On the contrary, the reason why the people in their early 20's - and let's expand that to the entire GenX + GenY who are now in their mid-30s - are or SHOULD BE the primary market for high resolution audio is because they have disposable income which they actually dispose of. The kind of disposable income that allows them to buy lavish high end computers, high speed internet connections, dvds and home theater systems (or dorm theater systems!), mp3 players, gym memberships, and on and on (add to that pizza and weed for the college set). That they use their riches to steal mp3s is more a matter of convenience than actual monetary concern -- for if they had a monetary concern they wouldn't have the computers, mp3 players, and high speed connections in the first place!

Boomers on the other hand have had at least two years of a hellish stock market, and many have been laid off or are now working as consultants, meaning they have to save their money up for retirement. The marketing of SACD and DVDA to the boomers, while sensible when players cost a thousand dollars, is probably crippling the formats now, though this will be reduced when they stop pushing the classics at the exclusion of modern artists.

A word about Dark Side of the Moon being a success in hih res. Sure, an all-time hit like Dark Side of the Moon will sell well...particularly as that has a crossover to the younger, pot smoking college market! I seriously doubt the sales of that album was more than 50% to boomers. I'd bet that half or more of that album's sales were to people in college who wanted a sonic head trip, and had the middle class money to spend on it. Most of them would have prefered to have had the Matrix soundtrack in high res, but they'll take a Classic if that's all there is.

David Kawakami and Bob Stuart, wake up and smell the coffee.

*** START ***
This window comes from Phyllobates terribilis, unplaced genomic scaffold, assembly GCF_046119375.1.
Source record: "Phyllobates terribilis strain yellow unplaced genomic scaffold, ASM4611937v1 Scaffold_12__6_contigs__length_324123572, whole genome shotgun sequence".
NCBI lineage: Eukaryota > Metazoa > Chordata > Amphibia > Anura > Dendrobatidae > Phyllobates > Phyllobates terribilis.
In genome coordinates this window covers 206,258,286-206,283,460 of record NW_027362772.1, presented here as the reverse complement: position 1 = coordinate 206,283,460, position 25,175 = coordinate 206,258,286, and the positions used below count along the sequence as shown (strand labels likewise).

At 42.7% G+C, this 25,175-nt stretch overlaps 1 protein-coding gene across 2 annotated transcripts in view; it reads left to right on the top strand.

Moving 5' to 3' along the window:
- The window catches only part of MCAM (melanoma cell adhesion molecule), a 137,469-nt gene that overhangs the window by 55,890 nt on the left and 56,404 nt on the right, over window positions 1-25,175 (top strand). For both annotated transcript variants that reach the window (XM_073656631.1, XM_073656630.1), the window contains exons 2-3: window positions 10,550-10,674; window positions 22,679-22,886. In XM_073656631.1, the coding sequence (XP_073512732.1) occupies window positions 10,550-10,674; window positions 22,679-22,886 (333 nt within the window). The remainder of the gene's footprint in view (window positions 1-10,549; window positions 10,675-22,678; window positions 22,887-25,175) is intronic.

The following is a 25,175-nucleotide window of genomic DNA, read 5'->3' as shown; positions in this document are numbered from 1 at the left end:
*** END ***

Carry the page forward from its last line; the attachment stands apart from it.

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#18 of 139 Lee Scoggins

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Posted December 01 2003 - 04:01 AM

Quote:
and let's expand that to the entire GenX + GenY who are now in their mid-30s - are or SHOULD BE the primary market for high resolution audio is because they have disposable income which they actually dispose of.


I'm not sure this is true. Most demographic studies indicate that older people have lots more disposable income as compared to college age students or younger.

Maybe you are seeing a wealthy group of kids given your location in Cambridge, but I think the older music buyers rules in terms of income nationally and globally. Studies indicate that home theater builders are mostly men 40 and over. I think Sony probably has conducted their own research as well.

I think David Kawakami is including people in their 30s as part of the prime audience for Super Audio.

Quote:
though this will be reduced when they stop pushing the classics at the exclusion of modern artists


That is starting to happen already.
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#19 of 139 Rachael B

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Posted December 01 2003 - 06:01 AM

The music industry must realize that:

1. prices for little plastic audio or A/V discs of music must go down. Even audiophiles muzak-addicts limit their purchases at 2-day's prices. It doesn't matter what format/s.

2. even boomers who have bought into SACD & DVD-A are sick of retro-releases!!!!!!!!!


Lee, sure they identified boomer-audiophiles as a group they could price-gouge and attempt to start a format on their backs. That's gone as far as is possible, IMO. If they want hi-rez to go ANYPLACE at all, they have to make it the format. Obviously, SACD hybrids is the best way presently. Well, it just ain't happening!
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#20 of 139 Lee Scoggins

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Posted December 01 2003 - 06:35 AM

Quote:
If they want hi-rez to go ANYPLACE at all, they have to make it the format.


Why? Laserdisc survived as a profitable and popular niche market for a long time. I still have my collection. Posted Image

I agree that SACD hybrids are the best way right now. In fact, I wish the labels would start issuing more single inventory hybrids. Posted Image